A good place to start is where things started four decades ago.

Sometimes a great notion comes along. In October of 1968, I had an important idea. I was riding the New Haven Railway into New York City reading The New York Times, and I read one story about the NAACP Legal Defense Fund’s litigation, and nearby in the Times I read another about an environmental issue. Lawyers are trained to think by analogy, and it hit me: get a group of my impressive classmates together and start a public interest law firm for the environment!

The story of how we got from a ragtag group of law students to the Ford Foundation grant two years later that launched the Natural Resources Defense Council is an interesting one, well told by John and Patricia Adams in their excellent book A Force of Nature, so I will not repeat it here.

My former dean at the Vermont Law School, Jeff Shields, said to me recently that there is a deeper story of this period that I must tell. “Why did you strike out in the direction you did when most law graduates went into private or government practice?” he asked. “How does your story relate to America’s story?” I think Jeff is right that it is important to understand the birth of the modern environmental movement in America and, in particular, to understand the debt those of us who were “present at the creation” of modern environmentalism owed to the civil rights movement through which he had just lived. Yes, we were bright ambitious young law students looking for something different and interesting to do with ourselves. But we were also midstream in a series of important currents in American history, part of an era worth recalling, for, as I will try to explain, that recalling can inform and instruct today.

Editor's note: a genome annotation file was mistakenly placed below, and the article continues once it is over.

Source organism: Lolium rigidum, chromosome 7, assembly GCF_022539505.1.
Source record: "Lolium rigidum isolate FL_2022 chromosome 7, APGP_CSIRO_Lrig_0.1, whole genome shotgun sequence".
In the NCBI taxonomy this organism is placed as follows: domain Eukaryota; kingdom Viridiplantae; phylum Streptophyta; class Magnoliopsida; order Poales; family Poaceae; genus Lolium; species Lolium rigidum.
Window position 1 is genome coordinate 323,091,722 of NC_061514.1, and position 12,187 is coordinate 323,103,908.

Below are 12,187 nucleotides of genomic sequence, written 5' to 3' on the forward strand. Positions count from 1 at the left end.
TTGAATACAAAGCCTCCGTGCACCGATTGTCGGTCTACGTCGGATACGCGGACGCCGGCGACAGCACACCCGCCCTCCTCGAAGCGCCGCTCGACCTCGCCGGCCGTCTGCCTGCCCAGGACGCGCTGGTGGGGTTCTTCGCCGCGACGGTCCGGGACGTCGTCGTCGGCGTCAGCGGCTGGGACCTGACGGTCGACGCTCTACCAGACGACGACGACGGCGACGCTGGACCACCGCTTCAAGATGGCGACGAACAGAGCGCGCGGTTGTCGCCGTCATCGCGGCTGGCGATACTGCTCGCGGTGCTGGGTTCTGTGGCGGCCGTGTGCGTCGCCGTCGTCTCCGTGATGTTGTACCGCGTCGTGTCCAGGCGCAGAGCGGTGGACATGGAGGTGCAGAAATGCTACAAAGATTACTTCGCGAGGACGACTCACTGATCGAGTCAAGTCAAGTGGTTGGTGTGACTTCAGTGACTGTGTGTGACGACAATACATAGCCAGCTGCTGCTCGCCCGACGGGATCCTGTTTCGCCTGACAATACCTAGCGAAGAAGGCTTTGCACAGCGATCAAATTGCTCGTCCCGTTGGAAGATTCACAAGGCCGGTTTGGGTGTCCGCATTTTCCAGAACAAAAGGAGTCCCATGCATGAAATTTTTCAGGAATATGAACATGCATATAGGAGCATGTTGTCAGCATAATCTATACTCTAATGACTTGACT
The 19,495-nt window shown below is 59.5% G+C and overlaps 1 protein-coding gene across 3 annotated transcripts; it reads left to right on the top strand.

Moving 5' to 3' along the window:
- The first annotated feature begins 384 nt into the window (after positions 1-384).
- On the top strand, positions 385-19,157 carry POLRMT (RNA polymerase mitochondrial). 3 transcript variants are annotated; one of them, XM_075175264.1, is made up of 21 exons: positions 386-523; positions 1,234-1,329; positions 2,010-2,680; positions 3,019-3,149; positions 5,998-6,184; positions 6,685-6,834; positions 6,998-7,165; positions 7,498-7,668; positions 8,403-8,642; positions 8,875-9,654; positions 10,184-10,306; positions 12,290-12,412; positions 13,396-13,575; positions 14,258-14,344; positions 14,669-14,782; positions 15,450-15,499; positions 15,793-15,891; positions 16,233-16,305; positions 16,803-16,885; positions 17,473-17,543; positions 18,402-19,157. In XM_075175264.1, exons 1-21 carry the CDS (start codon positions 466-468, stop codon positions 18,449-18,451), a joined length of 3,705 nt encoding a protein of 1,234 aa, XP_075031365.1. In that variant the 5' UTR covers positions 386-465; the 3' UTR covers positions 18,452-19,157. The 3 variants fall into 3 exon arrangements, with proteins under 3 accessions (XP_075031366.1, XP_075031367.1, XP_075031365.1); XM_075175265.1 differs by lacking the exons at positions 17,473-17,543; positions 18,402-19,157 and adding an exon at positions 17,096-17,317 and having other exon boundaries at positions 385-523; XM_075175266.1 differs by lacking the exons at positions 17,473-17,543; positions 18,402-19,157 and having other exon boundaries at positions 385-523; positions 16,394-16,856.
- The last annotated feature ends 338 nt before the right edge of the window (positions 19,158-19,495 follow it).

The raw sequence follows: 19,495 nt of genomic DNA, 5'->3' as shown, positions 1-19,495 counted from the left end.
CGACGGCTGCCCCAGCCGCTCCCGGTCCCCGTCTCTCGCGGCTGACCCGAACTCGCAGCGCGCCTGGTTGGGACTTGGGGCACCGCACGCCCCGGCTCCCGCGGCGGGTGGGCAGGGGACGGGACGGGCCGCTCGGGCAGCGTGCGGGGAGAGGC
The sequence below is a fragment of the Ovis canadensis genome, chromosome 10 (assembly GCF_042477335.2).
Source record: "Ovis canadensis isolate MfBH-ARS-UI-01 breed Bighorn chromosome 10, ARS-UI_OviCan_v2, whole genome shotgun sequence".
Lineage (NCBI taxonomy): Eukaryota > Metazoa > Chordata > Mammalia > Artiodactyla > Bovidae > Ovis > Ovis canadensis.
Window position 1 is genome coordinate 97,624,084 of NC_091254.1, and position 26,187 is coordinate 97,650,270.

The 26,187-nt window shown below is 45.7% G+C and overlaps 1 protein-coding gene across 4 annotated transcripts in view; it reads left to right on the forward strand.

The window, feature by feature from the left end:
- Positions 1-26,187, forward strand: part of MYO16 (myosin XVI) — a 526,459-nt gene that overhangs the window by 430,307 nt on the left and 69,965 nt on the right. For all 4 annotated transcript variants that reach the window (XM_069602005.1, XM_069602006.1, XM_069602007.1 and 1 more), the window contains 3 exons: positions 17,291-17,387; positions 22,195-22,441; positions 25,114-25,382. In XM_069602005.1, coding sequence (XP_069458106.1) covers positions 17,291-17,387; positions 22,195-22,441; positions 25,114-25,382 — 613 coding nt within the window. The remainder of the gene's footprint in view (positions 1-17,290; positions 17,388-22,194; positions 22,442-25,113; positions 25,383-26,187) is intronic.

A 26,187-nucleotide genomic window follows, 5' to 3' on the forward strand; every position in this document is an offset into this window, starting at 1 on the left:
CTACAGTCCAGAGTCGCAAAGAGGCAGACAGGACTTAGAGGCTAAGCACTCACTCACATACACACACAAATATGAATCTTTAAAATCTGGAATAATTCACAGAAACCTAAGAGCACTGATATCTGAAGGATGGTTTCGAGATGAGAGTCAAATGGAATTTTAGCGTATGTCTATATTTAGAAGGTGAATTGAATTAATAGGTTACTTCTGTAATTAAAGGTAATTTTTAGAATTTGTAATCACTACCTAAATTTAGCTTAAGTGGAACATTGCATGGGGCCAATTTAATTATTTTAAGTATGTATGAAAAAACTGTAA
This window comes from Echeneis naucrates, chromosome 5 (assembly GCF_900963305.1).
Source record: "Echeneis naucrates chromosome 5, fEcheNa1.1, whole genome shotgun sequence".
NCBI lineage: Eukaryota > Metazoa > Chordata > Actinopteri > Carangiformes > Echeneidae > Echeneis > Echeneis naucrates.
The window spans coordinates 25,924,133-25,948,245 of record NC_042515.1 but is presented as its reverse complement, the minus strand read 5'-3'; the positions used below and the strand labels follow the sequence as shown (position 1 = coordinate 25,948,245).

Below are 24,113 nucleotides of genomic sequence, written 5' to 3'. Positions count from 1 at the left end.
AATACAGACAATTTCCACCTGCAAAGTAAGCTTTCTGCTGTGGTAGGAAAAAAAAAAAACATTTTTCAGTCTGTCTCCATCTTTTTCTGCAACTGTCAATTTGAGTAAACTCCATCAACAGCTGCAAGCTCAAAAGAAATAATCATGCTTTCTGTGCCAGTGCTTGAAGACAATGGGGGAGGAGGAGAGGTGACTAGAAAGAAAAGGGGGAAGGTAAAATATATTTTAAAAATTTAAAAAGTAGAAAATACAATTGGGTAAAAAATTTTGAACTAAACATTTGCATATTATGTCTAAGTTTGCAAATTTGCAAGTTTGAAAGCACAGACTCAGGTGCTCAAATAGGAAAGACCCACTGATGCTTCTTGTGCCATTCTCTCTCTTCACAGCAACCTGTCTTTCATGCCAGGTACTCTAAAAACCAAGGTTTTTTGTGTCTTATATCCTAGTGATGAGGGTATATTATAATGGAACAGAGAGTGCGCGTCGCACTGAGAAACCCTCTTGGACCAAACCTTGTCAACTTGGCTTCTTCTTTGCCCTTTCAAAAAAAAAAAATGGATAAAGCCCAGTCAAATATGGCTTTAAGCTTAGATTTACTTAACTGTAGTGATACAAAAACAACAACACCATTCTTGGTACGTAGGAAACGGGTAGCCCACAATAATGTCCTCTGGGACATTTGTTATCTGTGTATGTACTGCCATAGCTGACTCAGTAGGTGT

Today’s environmental leaders could benefit from rediscovering their more radical roots, and stepping outside the system.